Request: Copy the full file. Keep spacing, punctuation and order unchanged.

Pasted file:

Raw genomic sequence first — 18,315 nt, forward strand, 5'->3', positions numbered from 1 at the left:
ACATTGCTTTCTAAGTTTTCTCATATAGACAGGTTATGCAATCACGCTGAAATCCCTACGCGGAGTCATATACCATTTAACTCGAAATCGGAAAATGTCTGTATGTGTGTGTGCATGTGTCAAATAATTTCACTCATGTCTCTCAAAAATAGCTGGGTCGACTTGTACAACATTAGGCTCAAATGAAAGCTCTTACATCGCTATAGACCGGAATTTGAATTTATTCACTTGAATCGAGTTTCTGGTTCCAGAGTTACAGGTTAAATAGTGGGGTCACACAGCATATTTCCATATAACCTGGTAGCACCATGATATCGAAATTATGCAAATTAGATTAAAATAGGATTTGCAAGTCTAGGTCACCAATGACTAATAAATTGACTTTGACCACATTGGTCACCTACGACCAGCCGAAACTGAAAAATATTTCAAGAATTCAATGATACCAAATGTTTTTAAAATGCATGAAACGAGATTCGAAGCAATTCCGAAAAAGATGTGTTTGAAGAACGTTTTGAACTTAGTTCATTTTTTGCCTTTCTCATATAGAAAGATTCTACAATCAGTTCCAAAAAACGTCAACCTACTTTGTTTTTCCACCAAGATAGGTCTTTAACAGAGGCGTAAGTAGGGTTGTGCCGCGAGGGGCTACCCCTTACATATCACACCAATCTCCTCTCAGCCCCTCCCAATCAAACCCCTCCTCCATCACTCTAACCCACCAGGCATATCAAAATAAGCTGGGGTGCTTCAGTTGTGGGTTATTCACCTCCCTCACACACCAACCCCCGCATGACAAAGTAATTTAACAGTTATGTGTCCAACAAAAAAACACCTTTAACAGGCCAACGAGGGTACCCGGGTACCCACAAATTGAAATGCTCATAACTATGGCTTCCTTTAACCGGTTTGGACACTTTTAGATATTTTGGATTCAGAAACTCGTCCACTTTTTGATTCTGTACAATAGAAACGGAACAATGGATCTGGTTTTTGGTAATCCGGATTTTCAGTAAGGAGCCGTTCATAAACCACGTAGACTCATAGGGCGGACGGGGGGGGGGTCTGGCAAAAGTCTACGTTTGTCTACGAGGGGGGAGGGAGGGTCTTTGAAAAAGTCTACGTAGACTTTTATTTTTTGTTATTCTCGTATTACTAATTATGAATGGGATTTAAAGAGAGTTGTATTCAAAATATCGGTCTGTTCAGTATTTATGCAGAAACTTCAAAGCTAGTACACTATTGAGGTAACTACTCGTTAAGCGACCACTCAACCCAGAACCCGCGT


Raw genomic sequence first — 18,315 nt, forward strand, 5'->3', positions numbered from 1 at the left:
ACATTGCTTTCTAAGTTTTCTCATATAGACAGGTTATGCAATCACGCTGAAATCCCTACGCGGAGTCATATACCATTTAACTCGAAATCGGAAAATGTCTGTATGTGTGTGTGCATGTGTCAAATAATTTCACTCATGTCTCTCAAAAATAGCTGGGTCGACTTGTACAACATTAGGCTCAAATGAAAGCTCTTACATCGCTATAGACCGGAATTTGAATTTATTCACTTGAATCGAGTTTCTGGTTCCAGAGTTACAGGTTAAATAGTGGGGTCACACAGCATATTTCCATATAACCTGGTAGCACCATGATATCGAAATTATGCAAATTAGATTAAAATAGGATTTGCAAGTCTAGGTCACCAATGACTAATAAATTGACTTTGACCACATTGGTCACCTACGACCAGCCGAAACTGAAAAATATTTCAAGAATTCAATGATACCAAATGTTTTTAAAATGCATGAAACGAGATTCGAAGCAATTCCGAAAAAGATGTGTTTGAAGAACGTTTTGAACTTAGTTCATTTTTTGCCTTTCTCATATAGAAAGATTCTACAATCAGTTCCAAAAAACGTCAACCTACTTTGTTTTTCCACCAAGATAGGTCTTTAACAGAGGCGTAAGTAGGGTTGTGCCGCGAGGGGCTACCCCTTACATATCACACCAATCTCCTCTCAGCCCCTCCCAATCAAACCCCTCCTCCATCACTCTAACCCACCAGGCATATCAAAATAAGCTGGGGTGCTTCAGTTGTGGGTTATTCACCTCCCTCACACACCAACCCCCGCATGACAAAGTAATTTAACAGTTATGTGTCCAACAAAAAAACACCTTTAACAGGCCAACGAGGGTACCCGGGTACCCACAAATTGAAATGCTCATAACTATGGCTTCCTTTAACCGGTTTGGACACTTTTAGATATTTTGGATTCAGAAACTCGTCCACTTTTTGATTCTGTACAATAGAAACGGAACAATGGATCTGGTTTTTGGTAATCCGGATTTTCAGTAAGGAGCCGTTCATAAACCACGTAGACTCATAGGGCGGACGGGGGGGGGGTCTGGCAAAAGTCTACGTTTGTCTACGAGGGGGGAGGGAGGGTCTTTGAAAAAGTCTACGTAGACTTTTATTTTTTGTTATTCTCGTATTACTAATTATGAATGGGATTTAAAGAGAGTTGTATTCAAAATATCGGTCTGTTCAGTATTTATGCAGAAACTTCAAAGCTAGTACACTATTGAGGTAACTACTCGTTAAGCGACCACTCAACCCAGAACCCGCGT